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02-05-2022 | Rheumatoid arthritis | Adis Journal Club | Article

Rheumatology and Therapy

Abnormalities of Peripheral Lymphocyte Subsets in Rheumatoid Arthritis Patients Complicated with Osteoporosis


Authors: Ting Cheng, Sheng-Xiao Zhang, Jia Wang, Jun Qiao, Min-Jing Chang, Hong-Qing Niu, Guang-Ying Liu & Xiao-Feng Li



Osteoporosis (OP) is one of the major comorbidities of rheumatoid arthritis (RA). Recent studies have shown that immune cells modulate bone health and regulate bone remodeling. However, the alterations of lymphocyte subsets in RA patients with OP are unclear. Here, we assessed the absolute numbers and proportions of the subsets in RA sufferers with OP and investigated the clinical significance.


A total of 777 RA patients and 117 gender- and age-matched healthy controls (HCs) were enrolled in this study. Patients were divided into RA-non-OP and RA-OP group according to their bone mineral density (BMD) and the history of fragility fracture. Peripheral lymphocyte subsets of participants were assessed by flow cytometry.


Among 220 (28.31%) RA-OP patients, there were higher levels of erythrocyte sedimentation rate (ESR) (P = 0.011), C-reactive protein (CRP) (P = 0.028), rheumatoid factor (RF) (P = 0.013) and anti-cyclic citrullinated peptide antibody (ACPA) (P = 0.010), while red blood cells (RBC) (P = 0.039) were lower than those in RA-non-OP group. Compared with those of HCs and RA-non-OP group, the level of circulating Th17 cells in RA-OP patients was significantly increased (P < 0.05), while those of Tregs decreased (P < 0.01), leading to a higher ratio of Th17/Treg (P < 0.01). Notably, the level of B cells in both RA-non-OP and RA-OP group was reduced, this alteration was more obvious in patients with OP (P < 0.05).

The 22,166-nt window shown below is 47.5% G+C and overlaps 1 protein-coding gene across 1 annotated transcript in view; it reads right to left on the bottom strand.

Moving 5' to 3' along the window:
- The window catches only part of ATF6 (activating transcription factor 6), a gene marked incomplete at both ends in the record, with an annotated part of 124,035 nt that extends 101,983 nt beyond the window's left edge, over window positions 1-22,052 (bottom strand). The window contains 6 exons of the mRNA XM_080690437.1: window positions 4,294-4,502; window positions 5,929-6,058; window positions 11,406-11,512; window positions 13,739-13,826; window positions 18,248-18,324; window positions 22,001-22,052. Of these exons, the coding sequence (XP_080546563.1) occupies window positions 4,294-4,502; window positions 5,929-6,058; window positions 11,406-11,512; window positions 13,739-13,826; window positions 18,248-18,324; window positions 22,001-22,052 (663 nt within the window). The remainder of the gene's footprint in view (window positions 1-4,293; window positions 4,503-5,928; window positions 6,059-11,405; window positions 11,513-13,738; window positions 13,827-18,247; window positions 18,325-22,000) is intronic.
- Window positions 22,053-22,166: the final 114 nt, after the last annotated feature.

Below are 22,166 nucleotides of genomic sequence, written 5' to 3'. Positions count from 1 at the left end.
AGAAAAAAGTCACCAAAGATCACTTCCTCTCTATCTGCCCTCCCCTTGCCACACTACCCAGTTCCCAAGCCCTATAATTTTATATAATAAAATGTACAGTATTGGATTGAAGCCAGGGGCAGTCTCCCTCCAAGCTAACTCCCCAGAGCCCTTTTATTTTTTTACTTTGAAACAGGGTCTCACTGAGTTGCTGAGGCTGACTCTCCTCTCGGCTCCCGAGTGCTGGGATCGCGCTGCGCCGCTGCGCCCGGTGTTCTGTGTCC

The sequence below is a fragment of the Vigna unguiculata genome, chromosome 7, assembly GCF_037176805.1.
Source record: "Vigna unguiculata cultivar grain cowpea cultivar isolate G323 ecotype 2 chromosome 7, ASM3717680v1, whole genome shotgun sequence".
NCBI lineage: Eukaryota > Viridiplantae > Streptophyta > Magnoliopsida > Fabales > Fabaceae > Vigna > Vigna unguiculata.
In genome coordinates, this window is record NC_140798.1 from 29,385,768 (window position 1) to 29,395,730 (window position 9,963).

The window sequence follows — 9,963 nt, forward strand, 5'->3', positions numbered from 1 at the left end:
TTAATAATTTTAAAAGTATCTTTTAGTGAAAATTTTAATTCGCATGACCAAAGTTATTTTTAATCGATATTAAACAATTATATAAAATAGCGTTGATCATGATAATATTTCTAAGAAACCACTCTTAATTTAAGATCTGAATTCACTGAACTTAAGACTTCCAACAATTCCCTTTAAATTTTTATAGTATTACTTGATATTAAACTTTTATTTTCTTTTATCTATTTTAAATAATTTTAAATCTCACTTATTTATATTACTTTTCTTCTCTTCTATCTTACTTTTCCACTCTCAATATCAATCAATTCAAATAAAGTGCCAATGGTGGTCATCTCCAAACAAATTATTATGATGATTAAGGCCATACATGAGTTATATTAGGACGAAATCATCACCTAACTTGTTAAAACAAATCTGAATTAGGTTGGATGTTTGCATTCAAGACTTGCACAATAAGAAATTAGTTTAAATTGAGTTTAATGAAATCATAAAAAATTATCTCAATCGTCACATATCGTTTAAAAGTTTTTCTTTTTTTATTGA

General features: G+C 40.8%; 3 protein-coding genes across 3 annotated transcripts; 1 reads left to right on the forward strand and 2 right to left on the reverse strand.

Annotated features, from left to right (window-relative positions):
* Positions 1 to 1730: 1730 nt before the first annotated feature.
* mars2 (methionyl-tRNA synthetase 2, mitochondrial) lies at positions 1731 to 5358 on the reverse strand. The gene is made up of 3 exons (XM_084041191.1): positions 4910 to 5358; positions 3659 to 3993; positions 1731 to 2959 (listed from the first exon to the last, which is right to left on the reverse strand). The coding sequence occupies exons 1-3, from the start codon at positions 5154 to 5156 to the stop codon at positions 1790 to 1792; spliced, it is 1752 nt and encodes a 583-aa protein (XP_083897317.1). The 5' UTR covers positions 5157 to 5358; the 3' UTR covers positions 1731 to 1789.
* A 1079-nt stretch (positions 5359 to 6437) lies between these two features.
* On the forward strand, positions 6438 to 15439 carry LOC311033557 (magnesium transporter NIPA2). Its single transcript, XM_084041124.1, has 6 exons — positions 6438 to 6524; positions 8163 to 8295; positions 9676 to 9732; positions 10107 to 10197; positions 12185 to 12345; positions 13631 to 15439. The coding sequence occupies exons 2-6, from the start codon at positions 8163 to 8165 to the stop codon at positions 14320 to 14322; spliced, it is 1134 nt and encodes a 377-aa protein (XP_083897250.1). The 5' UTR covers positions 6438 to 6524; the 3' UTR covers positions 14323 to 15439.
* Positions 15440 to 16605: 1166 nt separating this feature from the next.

Immune disorders characterized by peripheral Th17/Treg imbalance and reduced B cells may contribute directly or indirectly to OP in RA, and this deserves more clinical attention.

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Key Summary Points

Why carry out this study?

Osteoporosis (OP) is one of the major complications of rheumatoid arthritis (RA), which results in increased bone fragility and fracture risk, leading to the prolongation of the disease course and the reduced quality of life.

Not only do immune disorders participate in the development of RA disease, but they also modulate bone health and regulate bone remodeling.

We intended to investigate the levels of peripheral lymphocyte subsets in RA patients complicated with OP and expound the possible immunologic mechanisms of high incidence of osteoporosis in RA patients.

What was learned from the study?

Th17/Treg imbalance and reduced B cells were more significant in RA-OP patients than RA-non-OP patients, which provides clinical evidence for early prevention and treatment of OP in RA patients.

It is necessary to focus on the level of peripheral lymphocyte subsets in future clinical practice.